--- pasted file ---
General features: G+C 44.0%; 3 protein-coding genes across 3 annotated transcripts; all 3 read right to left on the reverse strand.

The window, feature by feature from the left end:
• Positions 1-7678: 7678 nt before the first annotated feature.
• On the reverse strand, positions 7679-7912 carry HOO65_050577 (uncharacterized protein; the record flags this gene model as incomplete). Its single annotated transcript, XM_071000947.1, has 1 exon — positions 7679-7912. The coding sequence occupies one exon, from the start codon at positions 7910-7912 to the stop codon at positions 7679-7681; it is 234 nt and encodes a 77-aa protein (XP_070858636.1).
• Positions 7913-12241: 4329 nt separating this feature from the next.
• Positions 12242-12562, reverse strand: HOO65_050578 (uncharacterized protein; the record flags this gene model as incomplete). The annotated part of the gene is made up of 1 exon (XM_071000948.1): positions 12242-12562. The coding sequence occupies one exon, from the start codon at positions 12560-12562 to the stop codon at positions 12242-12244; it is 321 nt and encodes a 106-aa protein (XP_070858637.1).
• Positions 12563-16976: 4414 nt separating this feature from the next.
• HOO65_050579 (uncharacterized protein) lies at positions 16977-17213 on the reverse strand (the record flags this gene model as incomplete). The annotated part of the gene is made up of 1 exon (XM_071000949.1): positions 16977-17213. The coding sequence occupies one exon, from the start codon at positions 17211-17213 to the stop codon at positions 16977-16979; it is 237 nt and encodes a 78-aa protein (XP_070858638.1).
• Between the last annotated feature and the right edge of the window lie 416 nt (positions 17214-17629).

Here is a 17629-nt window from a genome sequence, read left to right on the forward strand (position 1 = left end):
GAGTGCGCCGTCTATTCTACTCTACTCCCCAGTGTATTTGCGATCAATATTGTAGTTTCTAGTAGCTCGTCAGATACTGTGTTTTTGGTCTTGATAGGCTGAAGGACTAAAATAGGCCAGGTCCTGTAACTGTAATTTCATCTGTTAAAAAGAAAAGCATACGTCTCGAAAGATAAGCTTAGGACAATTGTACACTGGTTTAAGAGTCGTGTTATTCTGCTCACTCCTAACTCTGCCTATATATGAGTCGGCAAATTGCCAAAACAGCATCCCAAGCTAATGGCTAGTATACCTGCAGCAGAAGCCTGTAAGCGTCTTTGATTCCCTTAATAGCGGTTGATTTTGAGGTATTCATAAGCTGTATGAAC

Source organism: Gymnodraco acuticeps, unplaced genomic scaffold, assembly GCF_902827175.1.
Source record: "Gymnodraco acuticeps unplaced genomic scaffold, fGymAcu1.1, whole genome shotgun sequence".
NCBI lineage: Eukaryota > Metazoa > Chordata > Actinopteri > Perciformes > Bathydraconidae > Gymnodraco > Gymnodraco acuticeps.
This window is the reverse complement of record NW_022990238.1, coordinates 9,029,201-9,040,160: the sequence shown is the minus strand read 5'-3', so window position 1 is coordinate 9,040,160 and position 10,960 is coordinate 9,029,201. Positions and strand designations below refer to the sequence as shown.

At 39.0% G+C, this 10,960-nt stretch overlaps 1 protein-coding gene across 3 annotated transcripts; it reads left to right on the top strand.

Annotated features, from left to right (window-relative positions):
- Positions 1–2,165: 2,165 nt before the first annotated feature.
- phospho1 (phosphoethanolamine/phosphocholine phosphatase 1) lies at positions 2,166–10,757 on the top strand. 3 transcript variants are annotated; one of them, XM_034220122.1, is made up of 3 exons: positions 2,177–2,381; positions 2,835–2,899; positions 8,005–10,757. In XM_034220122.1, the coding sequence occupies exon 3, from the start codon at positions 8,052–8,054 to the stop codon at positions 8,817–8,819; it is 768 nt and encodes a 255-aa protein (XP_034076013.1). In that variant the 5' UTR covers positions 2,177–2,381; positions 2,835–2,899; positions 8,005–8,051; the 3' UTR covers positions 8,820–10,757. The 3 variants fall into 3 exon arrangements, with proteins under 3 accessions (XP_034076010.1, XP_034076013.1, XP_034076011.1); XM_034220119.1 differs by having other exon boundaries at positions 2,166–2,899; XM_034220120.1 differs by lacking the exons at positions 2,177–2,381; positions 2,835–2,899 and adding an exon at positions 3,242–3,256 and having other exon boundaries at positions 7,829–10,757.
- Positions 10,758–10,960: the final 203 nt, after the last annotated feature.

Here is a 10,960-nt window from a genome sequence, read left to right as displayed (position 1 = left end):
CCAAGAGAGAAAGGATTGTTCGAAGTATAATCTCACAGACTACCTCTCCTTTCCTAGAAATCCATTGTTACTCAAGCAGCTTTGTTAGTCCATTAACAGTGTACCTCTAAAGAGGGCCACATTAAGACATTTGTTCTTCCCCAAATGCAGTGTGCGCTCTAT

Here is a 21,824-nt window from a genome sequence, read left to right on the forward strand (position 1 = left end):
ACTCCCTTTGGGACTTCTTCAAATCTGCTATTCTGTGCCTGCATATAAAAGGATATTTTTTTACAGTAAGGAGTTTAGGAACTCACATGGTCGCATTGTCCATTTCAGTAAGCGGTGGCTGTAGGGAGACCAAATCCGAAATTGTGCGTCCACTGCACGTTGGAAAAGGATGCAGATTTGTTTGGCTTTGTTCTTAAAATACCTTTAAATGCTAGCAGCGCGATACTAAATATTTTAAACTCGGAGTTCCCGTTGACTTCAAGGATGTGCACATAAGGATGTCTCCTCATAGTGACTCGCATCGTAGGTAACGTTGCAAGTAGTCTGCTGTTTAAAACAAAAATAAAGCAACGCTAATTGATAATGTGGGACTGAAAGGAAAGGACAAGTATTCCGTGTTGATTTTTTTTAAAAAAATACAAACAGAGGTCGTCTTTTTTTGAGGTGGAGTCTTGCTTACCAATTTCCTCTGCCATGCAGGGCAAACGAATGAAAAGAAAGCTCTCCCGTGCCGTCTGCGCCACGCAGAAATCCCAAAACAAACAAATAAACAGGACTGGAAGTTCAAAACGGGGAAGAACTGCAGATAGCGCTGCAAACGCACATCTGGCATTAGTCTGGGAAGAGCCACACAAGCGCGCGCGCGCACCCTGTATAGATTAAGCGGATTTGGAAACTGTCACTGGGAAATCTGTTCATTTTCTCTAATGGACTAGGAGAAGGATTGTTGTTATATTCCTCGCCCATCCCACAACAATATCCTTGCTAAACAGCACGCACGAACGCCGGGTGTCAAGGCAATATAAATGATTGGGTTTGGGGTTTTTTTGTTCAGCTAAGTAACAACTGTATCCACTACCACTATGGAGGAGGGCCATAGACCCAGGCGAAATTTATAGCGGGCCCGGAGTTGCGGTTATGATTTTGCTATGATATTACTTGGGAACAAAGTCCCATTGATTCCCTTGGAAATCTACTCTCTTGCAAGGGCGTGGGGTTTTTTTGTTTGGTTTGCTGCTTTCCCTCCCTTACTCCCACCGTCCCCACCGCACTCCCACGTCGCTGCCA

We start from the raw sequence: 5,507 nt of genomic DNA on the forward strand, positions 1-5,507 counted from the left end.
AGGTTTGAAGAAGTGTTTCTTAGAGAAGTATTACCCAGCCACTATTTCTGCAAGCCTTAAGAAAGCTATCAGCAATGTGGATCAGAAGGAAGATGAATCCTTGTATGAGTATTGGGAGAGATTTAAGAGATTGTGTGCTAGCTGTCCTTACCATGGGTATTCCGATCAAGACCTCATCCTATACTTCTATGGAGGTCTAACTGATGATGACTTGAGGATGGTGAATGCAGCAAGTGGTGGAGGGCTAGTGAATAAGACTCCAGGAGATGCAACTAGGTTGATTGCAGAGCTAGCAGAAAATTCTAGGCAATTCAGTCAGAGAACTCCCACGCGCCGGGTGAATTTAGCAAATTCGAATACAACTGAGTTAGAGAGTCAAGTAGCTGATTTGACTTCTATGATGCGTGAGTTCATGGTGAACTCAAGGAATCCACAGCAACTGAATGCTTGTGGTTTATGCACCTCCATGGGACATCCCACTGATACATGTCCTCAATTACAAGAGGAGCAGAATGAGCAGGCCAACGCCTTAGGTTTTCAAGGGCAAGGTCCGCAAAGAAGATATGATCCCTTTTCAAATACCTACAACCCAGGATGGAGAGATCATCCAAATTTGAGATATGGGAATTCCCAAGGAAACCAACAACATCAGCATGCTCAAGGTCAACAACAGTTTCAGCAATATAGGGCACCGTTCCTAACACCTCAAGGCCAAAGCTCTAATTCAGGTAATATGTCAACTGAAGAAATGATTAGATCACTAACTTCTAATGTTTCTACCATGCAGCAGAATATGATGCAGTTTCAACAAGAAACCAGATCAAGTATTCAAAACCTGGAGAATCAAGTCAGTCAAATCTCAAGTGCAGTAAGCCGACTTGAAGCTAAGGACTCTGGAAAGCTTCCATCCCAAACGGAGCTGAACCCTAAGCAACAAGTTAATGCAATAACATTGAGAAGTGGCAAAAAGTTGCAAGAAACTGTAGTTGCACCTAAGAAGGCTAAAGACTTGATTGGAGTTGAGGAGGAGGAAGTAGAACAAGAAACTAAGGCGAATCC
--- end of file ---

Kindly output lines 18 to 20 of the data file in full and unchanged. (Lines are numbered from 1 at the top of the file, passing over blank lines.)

- Positions 1–2,165: 2,165 nt before the first annotated feature.
- phospho1 (phosphoethanolamine/phosphocholine phosphatase 1) lies at positions 2,166–10,757 on the top strand. 3 transcript variants are annotated; one of them, XM_034220122.1, is made up of 3 exons: positions 2,177–2,381; positions 2,835–2,899; positions 8,005–10,757. In XM_034220122.1, the coding sequence occupies exon 3, from the start codon at positions 8,052–8,054 to the stop codon at positions 8,817–8,819; it is 768 nt and encodes a 255-aa protein (XP_034076013.1). In that variant the 5' UTR covers positions 2,177–2,381; positions 2,835–2,899; positions 8,005–8,051; the 3' UTR covers positions 8,820–10,757. The 3 variants fall into 3 exon arrangements, with proteins under 3 accessions (XP_034076010.1, XP_034076013.1, XP_034076011.1); XM_034220119.1 differs by having other exon boundaries at positions 2,166–2,899; XM_034220120.1 differs by lacking the exons at positions 2,177–2,381; positions 2,835–2,899 and adding an exon at positions 3,242–3,256 and having other exon boundaries at positions 7,829–10,757.
- Positions 10,758–10,960: the final 203 nt, after the last annotated feature.